Not wanting to eat
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Thread: Not wanting to eat

  1. #1
    sammysam21's Avatar
    sammysam21 is offline Senior Member
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    DefaultNot wanting to eat

    We have a very odd problem. Our puppy who is almost 1 year old has always been extremely excited about eating. We feed him in the morning & at night. However, the past month it has been like pulling teeth to get him to eat. My hubby went to feed him this morning & he came back to bed with me. Once we get him to stay at his bowl he eats all of his food, but we can't get him to stay there. Could it be that he is sick of his food? He is still on puppy food. We have had him on Iams large breed puppy since we got him & were thinking that maybe we needed to change him to Eukanuba adult food. Any suggestions? By the way, we do feed him & his brother in the kitchen where there all minimal distractions.
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  3. #2
    Bob Pr. is offline Senior Member
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    DefaultRe: Not wanting to eat

    Here are some posts I've often made --->

    I looked up puppy nutrition in several dog vet books, The UC-Davis "Book of Dogs" says, for instance, that when puppies are very young they need to eat about 2X the amount of food that an adult dog of that same weight would need.

    BUT, as they approach maturity, that need multiplier decreases from 2X down to 1X -- with 1X meaning they need the same amount an adult dog of that weight should eat.

    I measured the amount Puff did eat when she resumed eating and made available only that amount for 15 minute periods.

    She ate that amount. That lasted a bit and then she stopped eating again. I decreased the amount again.

    Puff finally went down to her current 2 cups/day (divided into 2 meals; but supper has green beans added).

    I suggest you count yourself lucky and begin decreasing the amounts you feed until you reach a stable balance.


    And another:

    The first time it happened with Puff, she pretty much ignored food (except a few nibbles on irresistible treats) for a couple days.
    It was then that I began really reading and absorbing what the vet books said. My first Lab, Bess, never met anything edible she didn't want to eat (except raw onions and raw mushrooms), so I was as unprepared for a Lab refusing to eat as I would be if seeing her fly.

    But -- if it'll be any comfort to you -- in nature, feral dogs and wild canids often go for a couple days (but not always by choice) without eating food and then stock up when fortune favors them with scavenging a carcass.

    Suggestions:
    1. measure and reduce by 1/4 the amount of food you've usually fed at a meal;
    2. measure anything left so you can deduct that amount from the next meals offered;
    3. continue to feed the reduced amount until ______ again skips some meals;
    4. repeat steps 1, 2, & 3 as it becomes needed (it may happen several more times);
    5. IF you do notice unusual behavior (listlessness, generalized apathy, loss of activity and interest, etc.) DO take ____ to see your vet.
    [/color][/color]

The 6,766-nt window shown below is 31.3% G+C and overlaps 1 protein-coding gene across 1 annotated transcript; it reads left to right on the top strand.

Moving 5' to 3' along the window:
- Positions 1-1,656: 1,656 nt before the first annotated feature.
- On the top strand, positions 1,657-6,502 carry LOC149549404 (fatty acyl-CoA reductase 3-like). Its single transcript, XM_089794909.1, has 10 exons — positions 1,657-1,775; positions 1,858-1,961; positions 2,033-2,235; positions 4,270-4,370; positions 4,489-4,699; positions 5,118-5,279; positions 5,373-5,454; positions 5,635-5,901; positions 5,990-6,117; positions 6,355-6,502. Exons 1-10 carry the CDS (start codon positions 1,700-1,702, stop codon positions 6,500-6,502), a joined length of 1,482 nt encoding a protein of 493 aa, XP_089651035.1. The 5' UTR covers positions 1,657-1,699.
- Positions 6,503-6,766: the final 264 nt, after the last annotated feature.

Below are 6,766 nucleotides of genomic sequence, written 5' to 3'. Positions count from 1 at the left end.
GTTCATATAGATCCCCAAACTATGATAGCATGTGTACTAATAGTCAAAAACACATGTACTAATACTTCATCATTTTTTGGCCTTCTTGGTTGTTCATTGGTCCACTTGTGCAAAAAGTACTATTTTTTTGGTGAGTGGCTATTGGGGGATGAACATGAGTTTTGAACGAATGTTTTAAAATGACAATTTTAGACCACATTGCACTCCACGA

Puff [YF, AKC field line (from competing HT/FT breeder) 62 lbs, dob: 8-'01]

    Bess [BF, AKC bench line (from competing show breeder) 55 lbs., 1967-1981] "Poor Bess, the Wonder Dog":
    http://forum.justlabradors.com/showt...?p=748#post748

  4. #3
    sammysam21's Avatar
    sammysam21 is offline Senior Member
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    DefaultRe: Not wanting to eat

    We have thought about cutting back on his food, but when he is hungry he searches the yard for poop to eat. Yes, I have a poop eater. We try to pick up the yard everyday, but with two dogs there is always poop in the yard somewhere.
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  6. #4
    Bob Pr. is offline Senior Member
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    DefaultRe: Not wanting to eat

    Something that happened with Puff when she was about 10 months old was that when our usual 40 lb. bag was half gone, her appetite declined and she became disinterested in eating her food. I thought something might be wrong with the food in that bag.

    Got another bag and she ate readily from that -- until it was half gone.

    After much experiementing, trial and error, I dedeuced that by the time the bag was half used, the kibble had grown stale (as crackers and cookies will when exposed to air and humidity for a long time).

    Tried a variety of ways to extend the freshness and appeal of the food but the way that works best for us is to transfer the contents of the 40 lb. bag immediately -- as soon as it's opened -- to 10 or 11 sealed Ziplock freezer bags. Then we open one of these smaller bags as needed, resealing it after each use.

    Could something similar be happening with him? Maybe he's much more discriminating about his kibble than your other dog?

    You might try buying a small bag of fresh kibble to feed him from to see if that might be a factor.
    Puff [YF, AKC field line (from competing HT/FT breeder) 62 lbs, dob: 8-'01]

    Bess [BF, AKC bench line (from competing show breeder) 55 lbs., 1967-1981] "Poor Bess, the Wonder Dog":
    http://forum.justlabradors.com/showt...?p=748#post748

  7. #5
    kaznalf's Avatar
    kaznalf is offline Senior Member
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    DefaultRe: Not wanting to eat

    The only suggestions i can make is to lift the bowl if he doesnt eat it and make him work up an appetite by doing appropriate exercise, Im sure his appetite will return within no time. Also I would seriously consider switching to adult food and maybe steer clear of IAMS as Ive heard its not the best quality food.

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